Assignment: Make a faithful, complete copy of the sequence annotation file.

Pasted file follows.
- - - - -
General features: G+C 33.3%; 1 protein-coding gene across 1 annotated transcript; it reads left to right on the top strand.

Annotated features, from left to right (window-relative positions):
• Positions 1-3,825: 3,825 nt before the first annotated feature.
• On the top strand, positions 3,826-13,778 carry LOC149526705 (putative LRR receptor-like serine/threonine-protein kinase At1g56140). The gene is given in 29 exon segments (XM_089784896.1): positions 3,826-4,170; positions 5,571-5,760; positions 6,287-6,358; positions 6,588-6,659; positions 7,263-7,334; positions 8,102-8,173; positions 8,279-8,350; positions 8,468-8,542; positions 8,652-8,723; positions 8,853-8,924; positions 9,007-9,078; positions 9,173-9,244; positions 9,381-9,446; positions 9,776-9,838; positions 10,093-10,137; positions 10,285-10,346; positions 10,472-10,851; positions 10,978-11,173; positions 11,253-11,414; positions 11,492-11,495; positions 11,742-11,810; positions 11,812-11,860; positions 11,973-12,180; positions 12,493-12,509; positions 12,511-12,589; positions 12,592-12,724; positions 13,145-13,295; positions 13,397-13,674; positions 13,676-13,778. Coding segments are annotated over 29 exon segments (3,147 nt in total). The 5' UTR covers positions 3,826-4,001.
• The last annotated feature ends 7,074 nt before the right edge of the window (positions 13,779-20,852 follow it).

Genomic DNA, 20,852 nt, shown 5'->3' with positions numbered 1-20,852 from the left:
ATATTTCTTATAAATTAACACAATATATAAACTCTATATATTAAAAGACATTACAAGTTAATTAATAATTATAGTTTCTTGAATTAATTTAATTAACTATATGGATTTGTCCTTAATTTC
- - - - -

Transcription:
General features: G+C 33.3%; 1 protein-coding gene across 1 annotated transcript; it reads left to right on the top strand.

Annotated features, from left to right (window-relative positions):
• Positions 1-3,825: 3,825 nt before the first annotated feature.
• On the top strand, positions 3,826-13,778 carry LOC149526705 (putative LRR receptor-like serine/threonine-protein kinase At1g56140). The gene is given in 29 exon segments (XM_089784896.1): positions 3,826-4,170; positions 5,571-5,760; positions 6,287-6,358; positions 6,588-6,659; positions 7,263-7,334; positions 8,102-8,173; positions 8,279-8,350; positions 8,468-8,542; positions 8,652-8,723; positions 8,853-8,924; positions 9,007-9,078; positions 9,173-9,244; positions 9,381-9,446; positions 9,776-9,838; positions 10,093-10,137; positions 10,285-10,346; positions 10,472-10,851; positions 10,978-11,173; positions 11,253-11,414; positions 11,492-11,495; positions 11,742-11,810; positions 11,812-11,860; positions 11,973-12,180; positions 12,493-12,509; positions 12,511-12,589; positions 12,592-12,724; positions 13,145-13,295; positions 13,397-13,674; positions 13,676-13,778. Coding segments are annotated over 29 exon segments (3,147 nt in total). The 5' UTR covers positions 3,826-4,001.
• The last annotated feature ends 7,074 nt before the right edge of the window (positions 13,779-20,852 follow it).

Genomic DNA, 20,852 nt, shown 5'->3' with positions numbered 1-20,852 from the left:
ATATTTCTTATAAATTAACACAATATATAAACTCTATATATTAAAAGACATTACAAGTTAATTAATAATTATAGTTTCTTGAATTAATTTAATTAACTATATGGATTTGTCCTTAATTTC